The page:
Thu
Sep 13 2007
11:36 am

Here's a link for the Bush administration's own "Literacy in Everyday Life - Results From the 2003 National Assessment of Adult Literacy" publication released this past April. See:
(link...)

The portrait of U.S. education painted by the study is sobering.

The researchers tested tens of thousands of adults from all walks of life all across the country.

Now one would hope that well over half of all adults would be considered proficient readers, maybe even 90% or more. However, the 2003 numbers are staggeringly low, even lower than the already dismal 1992 numbers.

Here are percentages of various groups aged 16+ the feds considered "proficient" in 2003 in three literacy categories:

Adult (Age 16+) Group in the U.S. Reading Prose Reading Documents Quantitative Literacy All Adults 13% 13% 13% Men 13% 13% 16% Women 14% 13% 11% White 17% 15% 17% Black 2% 2% 2% Hispanic 4% 5% 4% Asian/Pacific Islander 12% 13% 12% American Indian/Alaskan Native 10% 6% 10% Multiracial 4% 9% 7% Spoke only English before starting school 15% 13% 15% Spoke English and Spanish before starting school 6% 5% 4% Spoke English and Other before starting school 9% 8% 14% Spoke only Spanish before starting school 1% 3% 11% Spoke only Other before starting school 7% 10% 10% Age 16-18 5% 9% 6% Age 19-24 12% 13% 10% Age 25-39 18% 17% 17% Age 40-49 15% 15% 16% Age 50-64 15% 12% 17% Age 65+ 4% 3% 5% Learning Disability 7% 7% 7% No Learning Disability 14% 13% 14% Household Income < $10k 2% 3% 2% Household Income $10k to $15k 1% 1% 2% Household Income $15k to $20k 2% 2% 2% Household Income $20k to $30k 5% 6% 5% Household Income $30k to $40k 7% 6% 6% Household Income $40k to $60k 18% 19% 18% Household Income $60k to $100k 35% 36% 37% Household Income $100k+ 30% 27% 29% Still in High School 4% 9% 5% Less than/some High School 1% 2% 1% GED/High School Equivalency 3% 4% 3% High School Graduate 4% 5% 5% Vocation/Trade/Business School 5% 7% 6% Some College 11% 10% 11% Associate's/2-Year Degree 19% 16% 18% Bachelor's Degree 31% 25% 31% Graduate Studies/Degree 41% 31% 36%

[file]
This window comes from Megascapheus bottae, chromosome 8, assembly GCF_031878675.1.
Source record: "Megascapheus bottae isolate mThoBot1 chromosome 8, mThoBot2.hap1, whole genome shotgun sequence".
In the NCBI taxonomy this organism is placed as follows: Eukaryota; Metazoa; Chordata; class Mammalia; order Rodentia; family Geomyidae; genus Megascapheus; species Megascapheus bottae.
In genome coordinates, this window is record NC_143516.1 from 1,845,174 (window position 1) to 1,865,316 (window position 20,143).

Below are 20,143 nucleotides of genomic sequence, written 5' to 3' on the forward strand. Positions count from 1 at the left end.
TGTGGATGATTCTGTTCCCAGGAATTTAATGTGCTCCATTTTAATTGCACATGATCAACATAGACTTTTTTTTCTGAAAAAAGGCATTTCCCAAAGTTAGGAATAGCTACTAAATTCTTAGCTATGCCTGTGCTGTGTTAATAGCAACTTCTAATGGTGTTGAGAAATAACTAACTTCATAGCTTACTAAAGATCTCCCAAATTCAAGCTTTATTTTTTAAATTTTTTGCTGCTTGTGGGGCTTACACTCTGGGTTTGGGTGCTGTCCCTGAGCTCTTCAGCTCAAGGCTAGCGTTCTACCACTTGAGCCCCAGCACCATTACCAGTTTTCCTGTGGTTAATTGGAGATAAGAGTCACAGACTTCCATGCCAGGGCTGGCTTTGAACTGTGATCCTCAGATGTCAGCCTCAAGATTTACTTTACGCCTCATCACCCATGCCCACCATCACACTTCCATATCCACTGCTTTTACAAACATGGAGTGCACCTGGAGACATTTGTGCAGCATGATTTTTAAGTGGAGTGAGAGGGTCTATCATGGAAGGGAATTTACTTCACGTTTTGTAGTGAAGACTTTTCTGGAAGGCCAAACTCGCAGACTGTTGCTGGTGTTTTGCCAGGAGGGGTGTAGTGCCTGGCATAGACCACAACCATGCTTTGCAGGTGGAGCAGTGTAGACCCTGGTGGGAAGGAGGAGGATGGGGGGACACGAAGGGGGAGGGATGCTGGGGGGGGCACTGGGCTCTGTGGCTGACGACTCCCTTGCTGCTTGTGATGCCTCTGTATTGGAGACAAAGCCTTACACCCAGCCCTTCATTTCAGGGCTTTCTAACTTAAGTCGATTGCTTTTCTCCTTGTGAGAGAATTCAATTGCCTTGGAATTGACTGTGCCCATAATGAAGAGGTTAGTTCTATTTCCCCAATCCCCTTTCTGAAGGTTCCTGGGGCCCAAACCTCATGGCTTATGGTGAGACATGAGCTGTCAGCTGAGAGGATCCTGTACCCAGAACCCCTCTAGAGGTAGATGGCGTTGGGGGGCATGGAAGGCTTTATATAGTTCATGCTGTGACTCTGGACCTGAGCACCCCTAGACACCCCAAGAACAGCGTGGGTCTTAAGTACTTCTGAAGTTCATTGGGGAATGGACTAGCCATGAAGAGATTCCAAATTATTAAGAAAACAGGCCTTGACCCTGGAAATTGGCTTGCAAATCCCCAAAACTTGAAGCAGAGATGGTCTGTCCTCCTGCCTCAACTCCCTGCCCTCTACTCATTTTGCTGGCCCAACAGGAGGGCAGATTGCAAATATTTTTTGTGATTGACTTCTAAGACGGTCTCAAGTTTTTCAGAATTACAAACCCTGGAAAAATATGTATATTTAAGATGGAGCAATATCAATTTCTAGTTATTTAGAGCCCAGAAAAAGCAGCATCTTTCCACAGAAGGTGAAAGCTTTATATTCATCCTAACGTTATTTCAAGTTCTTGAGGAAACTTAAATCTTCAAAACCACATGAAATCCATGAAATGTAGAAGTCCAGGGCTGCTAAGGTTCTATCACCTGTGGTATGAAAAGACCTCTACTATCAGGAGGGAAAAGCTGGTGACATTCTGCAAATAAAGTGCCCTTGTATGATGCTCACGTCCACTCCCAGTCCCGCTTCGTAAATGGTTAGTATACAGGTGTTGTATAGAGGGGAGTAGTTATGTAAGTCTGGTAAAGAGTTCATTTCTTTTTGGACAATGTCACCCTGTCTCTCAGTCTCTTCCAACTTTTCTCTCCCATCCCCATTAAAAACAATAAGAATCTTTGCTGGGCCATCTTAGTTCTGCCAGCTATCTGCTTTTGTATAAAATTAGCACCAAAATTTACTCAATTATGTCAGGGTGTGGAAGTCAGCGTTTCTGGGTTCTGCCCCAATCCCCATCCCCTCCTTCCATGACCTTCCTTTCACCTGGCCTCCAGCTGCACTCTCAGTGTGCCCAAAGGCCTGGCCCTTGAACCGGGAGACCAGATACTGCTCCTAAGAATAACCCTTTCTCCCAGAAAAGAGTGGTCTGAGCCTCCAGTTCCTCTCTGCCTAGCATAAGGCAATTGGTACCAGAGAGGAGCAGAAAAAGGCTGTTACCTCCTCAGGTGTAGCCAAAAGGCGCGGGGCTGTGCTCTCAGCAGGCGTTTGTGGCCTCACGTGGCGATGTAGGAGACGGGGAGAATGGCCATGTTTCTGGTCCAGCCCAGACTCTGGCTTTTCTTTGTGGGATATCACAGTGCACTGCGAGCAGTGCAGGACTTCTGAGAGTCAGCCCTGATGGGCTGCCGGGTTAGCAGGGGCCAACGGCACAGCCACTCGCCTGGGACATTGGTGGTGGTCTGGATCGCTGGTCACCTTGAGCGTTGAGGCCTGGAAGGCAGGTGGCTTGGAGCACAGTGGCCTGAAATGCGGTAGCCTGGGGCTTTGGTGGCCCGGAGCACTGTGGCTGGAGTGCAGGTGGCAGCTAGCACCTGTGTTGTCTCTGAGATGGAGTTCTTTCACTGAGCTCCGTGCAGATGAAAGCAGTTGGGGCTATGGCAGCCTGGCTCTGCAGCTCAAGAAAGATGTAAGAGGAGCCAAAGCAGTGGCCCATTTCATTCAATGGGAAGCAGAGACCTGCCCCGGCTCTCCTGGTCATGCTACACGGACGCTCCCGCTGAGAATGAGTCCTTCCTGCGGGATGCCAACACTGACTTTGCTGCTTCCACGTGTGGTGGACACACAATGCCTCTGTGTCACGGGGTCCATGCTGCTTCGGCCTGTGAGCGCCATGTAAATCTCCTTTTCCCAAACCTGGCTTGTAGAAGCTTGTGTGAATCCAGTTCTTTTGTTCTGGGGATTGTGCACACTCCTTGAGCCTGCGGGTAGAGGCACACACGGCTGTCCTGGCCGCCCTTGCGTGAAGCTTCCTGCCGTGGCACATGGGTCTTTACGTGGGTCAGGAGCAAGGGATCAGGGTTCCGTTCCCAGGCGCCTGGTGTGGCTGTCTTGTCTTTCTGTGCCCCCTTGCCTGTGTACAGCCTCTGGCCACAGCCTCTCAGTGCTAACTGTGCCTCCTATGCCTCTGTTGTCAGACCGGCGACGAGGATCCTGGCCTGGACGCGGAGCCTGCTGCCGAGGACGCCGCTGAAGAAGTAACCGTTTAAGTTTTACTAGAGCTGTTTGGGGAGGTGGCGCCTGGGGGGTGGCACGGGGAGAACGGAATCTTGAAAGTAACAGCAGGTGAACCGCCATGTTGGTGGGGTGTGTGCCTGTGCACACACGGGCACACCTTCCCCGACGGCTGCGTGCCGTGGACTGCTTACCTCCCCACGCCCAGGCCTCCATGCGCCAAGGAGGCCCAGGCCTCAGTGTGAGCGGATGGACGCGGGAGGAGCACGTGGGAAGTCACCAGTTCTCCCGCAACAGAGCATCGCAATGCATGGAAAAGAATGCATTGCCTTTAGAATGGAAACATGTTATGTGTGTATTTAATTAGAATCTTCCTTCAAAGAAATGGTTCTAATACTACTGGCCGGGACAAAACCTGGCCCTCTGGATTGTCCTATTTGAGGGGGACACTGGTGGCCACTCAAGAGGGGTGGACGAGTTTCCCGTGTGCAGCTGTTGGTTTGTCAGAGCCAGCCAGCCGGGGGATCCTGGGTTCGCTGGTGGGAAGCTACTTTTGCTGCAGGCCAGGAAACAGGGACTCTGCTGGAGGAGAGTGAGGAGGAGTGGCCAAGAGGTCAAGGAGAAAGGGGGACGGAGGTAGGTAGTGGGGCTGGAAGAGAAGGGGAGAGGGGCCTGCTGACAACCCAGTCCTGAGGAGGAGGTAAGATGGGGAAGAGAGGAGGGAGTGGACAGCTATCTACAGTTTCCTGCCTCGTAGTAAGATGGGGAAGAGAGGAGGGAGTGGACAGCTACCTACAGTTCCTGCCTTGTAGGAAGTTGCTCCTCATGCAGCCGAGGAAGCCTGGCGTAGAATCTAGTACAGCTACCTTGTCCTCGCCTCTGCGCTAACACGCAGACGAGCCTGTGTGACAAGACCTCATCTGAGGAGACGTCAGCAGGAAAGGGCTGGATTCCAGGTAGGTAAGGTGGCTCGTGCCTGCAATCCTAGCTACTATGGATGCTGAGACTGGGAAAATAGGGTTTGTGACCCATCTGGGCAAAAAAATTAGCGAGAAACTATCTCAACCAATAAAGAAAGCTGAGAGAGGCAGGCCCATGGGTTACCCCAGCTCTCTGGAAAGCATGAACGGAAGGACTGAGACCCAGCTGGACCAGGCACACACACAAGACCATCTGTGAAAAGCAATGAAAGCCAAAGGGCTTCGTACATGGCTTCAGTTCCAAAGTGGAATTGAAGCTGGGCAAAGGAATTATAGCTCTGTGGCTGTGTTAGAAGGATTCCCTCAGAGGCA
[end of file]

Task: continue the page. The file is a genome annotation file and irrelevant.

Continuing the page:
In short, schools in America are not performing "admirably" nor have they been for decades. These numbers are low enough to encourage a despot.

Unfortunately, these numbers also sound about right. :(

It would have been nice to see the numbers broken out for just Tennessee. The feds offered the states this option. However, Tennessee declined to participate.

-- OneTahiti

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Lost Medicaid Funding

To date, the failure to expand Medicaid / TennCare has cost the State of Tennessee ? in lost federal funding.